When I was in New York last month, I visited the wonderful Metropolitan Museum of Art and spent hours wandering through the different galleries. The Met has a vast collection, so I have decided to do a few posts focussing on specific works I enjoyed. Johannes Vermeer (1632-75) is one of my favourite artists, his mastery of lights and textiles is enchanting, and I am always intrigued by the quiet and mysterious stories in his paintings. Five of his works are in The Met – it was wonderful to see so many together! I hope to see them all in person – I have seen eighteen so far. The selection in The Met were quite varied – including an allegorical painting, a tronie or character study that has links to the famous Girl with a Pearl Earring, and some of his meticulously painted genre scenes.
Allegory of the Catholic Faith (c.1670-72)
In some ways this painting is rather different from other Vermeer paintings I have seen – rather than being a genre scene, it is a purely allegorical work. However, some aspects such as the tiled floor or the curtain drawn back to reveal the scene, are familiar. The painting is very interesting, and on closer examination it contains much symbolism – a bible crushes a snake, an apple on the ground recalls the Original Sin, the lady (representing Faith) stands on a globe and a glass ball suspended above her represents heaven.
Woman with a Lute (c.1662-63)
Music is a frequent theme in Vermeer’s art, featuring in twelve of his works. This reflects the importance of music in seventeenth century Dutch society, in which it was a popular pastime. I really enjoyed the Vermeer and Music show in the National Gallery of London last summer. The setting (Vermeer’s studio) and the ermine trimmed jacket are also familiar features of his work. The way the woman looks out of the window, the viola de gamba on the floor, and the songbooks on the table suggest that she is expecting company. These subtle hints of stories and relationships are part of the enigmatic charm of Vermeer’s work.
Study of a Young Woman (c.1665-67)
As in Girl with a Pearl Earring, the subject of this portrait stands out from the dark background. It is quite a small work, and is very striking. It is a tronie, or character study, in which the sitter is dressed in a costume. For all its simplicity, it is also a very technically skilful piece – the folds of the fabric are rendered beautifully, and the young girl’s face is very soft and distinctive. Like many of the women in Vermeer’s paintings, she wears a pearl earring, which catches the light, but the effect is less dramatic here than in other works.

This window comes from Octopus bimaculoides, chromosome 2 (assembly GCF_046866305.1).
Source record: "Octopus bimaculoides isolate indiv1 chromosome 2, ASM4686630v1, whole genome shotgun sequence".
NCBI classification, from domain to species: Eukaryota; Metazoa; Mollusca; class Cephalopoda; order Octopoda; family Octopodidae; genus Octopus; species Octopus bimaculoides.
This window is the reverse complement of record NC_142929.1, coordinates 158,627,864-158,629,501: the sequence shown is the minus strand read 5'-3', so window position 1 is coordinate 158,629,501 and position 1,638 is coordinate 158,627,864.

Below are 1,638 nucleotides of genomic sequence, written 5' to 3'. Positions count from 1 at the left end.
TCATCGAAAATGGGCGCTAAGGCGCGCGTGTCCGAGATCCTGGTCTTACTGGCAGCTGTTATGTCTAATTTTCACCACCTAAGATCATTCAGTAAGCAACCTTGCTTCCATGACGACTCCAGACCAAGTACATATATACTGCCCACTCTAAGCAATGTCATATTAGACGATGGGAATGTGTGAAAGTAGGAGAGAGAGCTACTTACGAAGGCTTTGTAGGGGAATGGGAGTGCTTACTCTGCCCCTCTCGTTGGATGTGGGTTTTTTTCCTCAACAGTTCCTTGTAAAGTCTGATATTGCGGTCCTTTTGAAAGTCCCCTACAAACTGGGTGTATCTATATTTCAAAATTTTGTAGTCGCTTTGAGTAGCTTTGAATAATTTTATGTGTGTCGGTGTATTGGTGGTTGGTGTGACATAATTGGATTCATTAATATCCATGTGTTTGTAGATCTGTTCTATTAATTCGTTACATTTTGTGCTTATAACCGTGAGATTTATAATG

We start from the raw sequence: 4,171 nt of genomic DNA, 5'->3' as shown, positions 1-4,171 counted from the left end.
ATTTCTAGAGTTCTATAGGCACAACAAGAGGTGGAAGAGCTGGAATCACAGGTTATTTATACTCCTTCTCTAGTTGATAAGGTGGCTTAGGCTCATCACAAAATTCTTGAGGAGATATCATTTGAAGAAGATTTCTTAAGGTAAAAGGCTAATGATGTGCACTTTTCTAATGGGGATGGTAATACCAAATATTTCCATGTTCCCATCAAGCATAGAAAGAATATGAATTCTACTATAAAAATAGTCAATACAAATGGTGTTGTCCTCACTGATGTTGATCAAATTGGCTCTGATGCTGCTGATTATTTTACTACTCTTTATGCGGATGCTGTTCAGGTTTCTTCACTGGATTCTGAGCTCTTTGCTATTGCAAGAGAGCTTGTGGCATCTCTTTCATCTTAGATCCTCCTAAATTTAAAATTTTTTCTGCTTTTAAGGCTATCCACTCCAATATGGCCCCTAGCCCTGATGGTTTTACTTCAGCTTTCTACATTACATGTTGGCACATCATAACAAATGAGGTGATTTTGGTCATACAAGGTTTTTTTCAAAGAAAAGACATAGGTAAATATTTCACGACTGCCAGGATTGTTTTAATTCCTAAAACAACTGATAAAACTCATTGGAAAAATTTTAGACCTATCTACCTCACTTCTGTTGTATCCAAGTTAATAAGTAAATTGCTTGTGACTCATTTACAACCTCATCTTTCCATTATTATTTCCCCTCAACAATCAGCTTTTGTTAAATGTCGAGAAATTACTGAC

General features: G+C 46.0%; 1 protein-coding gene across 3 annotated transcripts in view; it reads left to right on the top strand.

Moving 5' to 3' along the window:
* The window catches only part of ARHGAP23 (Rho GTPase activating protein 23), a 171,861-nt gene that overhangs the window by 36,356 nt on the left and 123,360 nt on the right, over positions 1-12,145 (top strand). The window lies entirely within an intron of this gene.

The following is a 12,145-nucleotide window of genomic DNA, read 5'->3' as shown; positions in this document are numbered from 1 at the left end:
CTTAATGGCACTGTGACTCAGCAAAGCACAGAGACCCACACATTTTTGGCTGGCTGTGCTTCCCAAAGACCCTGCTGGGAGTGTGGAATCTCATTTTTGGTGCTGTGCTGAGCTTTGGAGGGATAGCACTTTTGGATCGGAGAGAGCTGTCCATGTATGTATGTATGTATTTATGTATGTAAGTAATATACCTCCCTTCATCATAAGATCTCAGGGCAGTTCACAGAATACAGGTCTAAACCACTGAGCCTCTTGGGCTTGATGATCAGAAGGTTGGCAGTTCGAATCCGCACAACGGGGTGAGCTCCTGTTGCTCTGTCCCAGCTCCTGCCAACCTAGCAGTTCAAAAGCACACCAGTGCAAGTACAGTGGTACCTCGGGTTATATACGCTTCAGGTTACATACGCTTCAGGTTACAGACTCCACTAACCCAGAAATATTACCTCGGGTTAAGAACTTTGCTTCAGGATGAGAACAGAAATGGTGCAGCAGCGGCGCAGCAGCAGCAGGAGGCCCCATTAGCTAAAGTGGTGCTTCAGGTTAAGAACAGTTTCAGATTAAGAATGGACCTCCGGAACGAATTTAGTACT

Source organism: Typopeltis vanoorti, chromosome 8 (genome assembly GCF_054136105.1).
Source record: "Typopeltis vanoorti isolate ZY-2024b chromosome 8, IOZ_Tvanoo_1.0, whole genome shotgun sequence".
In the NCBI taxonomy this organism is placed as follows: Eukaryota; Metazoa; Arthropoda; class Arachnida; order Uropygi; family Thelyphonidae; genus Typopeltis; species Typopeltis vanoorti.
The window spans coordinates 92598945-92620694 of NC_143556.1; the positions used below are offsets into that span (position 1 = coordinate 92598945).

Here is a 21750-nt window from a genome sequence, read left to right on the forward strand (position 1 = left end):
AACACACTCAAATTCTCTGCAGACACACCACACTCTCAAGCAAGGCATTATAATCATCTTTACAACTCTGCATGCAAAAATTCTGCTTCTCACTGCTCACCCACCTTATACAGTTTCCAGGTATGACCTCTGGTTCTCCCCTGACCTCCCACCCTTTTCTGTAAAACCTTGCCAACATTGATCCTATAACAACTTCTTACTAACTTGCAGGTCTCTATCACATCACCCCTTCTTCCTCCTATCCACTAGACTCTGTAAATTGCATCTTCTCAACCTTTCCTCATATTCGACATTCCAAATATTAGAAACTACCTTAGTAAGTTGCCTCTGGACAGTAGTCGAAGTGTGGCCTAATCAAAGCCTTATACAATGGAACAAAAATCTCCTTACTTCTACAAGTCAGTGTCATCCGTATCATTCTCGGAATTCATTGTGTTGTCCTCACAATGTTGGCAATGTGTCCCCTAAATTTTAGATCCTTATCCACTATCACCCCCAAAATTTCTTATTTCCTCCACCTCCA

Young Woman with a Water Pitcher (c.1662)
Another distinctive Vermeer painting, with the light falling from the left and his familiar studio setting, this work reminds me of The Milkmaid. The seventeenth-century Dutch costume is another attraction of these works, the attention to detail in their depiction shows the garments were expensive and valued. Vermeer’s genre scenes act as a record of social history. The small scale of the works, and their domestic themes reflect the economic prosperity of the Dutch Golden Age, in which the middle class or bourgeoisie formed a greater part of the market for paintings. This harmonious painting, capturing a moment of reflection in which the woman gazes out of the window, reflects the domestic life of this newly prosperous middle class.
A Maid Asleep (c.1656-57)
Unusually, this work is not set in Vermeer’s studio. However, the different setting is interesting as it gives us an insight into the seventeenth-century Dutch interior. The detail is exquisite – such as the embroidery on the table cloth. The empty chair at the table is intriguing – suggesting that the maid may have has company, and the open door behind her gives a tantalising glimpse into the rest of the house. The contents of the still life on the table and the maid’s rich attire further suggest that she may have been entertaining a guest, as does the painting of Cupid behind her. The painting within a painting often holds a clue to deciphering the story in Vermeer’s works, and adds another intriguing layer of interpretation.